At trial, the state has the burden to prove the defendant is “guilty beyond a reasonable doubt.” After a conviction, that standard disappears. The prisoner then has an uphill battle to prove that the conviction was wrong or faulty.
A3N: When do you expect that an execution date will be set?
LM: As soon as Georgia announces that it has a protocol for carrying out executions again, we expect an execution warrant to be signed against Davis. From that point, an execution date could be two weeks away.
A couple months ago, the DEA seized Georgia’s supply of lethal injection drugs after a complaint was filed about how they accessed their supply of Sodium Thiopental. Davis would already have received a date if this issue was not at play. So time is very much of the essence.
A3N: What can our readers do to support Troy Davis right now?
LM: We know many people have signed the petition, but this is a hugely important thing we need. If you have not signed the petition this year, please sign it again – by going to www.justicefortroy.org and if you have signed it, please share it with ten friends and ask them to do the same. You can print out the petition and circulate it. That’s downloadable from the website too.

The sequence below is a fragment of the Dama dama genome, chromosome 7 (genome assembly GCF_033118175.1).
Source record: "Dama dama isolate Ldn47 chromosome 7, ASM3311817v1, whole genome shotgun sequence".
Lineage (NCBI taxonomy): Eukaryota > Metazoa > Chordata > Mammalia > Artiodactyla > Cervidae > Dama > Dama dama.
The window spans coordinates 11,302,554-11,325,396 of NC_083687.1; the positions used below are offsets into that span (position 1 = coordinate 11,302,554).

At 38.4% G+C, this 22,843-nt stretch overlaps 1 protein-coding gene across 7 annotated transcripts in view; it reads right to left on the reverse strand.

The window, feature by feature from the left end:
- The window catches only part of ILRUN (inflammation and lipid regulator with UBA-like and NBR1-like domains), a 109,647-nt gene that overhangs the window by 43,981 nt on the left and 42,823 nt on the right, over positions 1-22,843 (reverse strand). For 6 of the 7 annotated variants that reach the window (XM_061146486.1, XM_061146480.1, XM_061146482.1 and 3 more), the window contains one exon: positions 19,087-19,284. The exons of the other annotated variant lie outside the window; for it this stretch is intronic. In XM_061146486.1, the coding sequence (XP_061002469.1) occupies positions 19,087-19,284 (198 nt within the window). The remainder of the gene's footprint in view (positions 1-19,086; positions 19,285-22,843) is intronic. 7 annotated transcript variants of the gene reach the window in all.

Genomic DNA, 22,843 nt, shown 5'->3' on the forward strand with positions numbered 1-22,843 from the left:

If you know clergy or legal professionals, ask them to please sign the sign-on letters for Troy. And when a date is set, join us for an international day of solidarity, where we will have demos around the world in advance of Davis’ clemency hearing to show the parole board that the world is watching and demands a stop to the execution!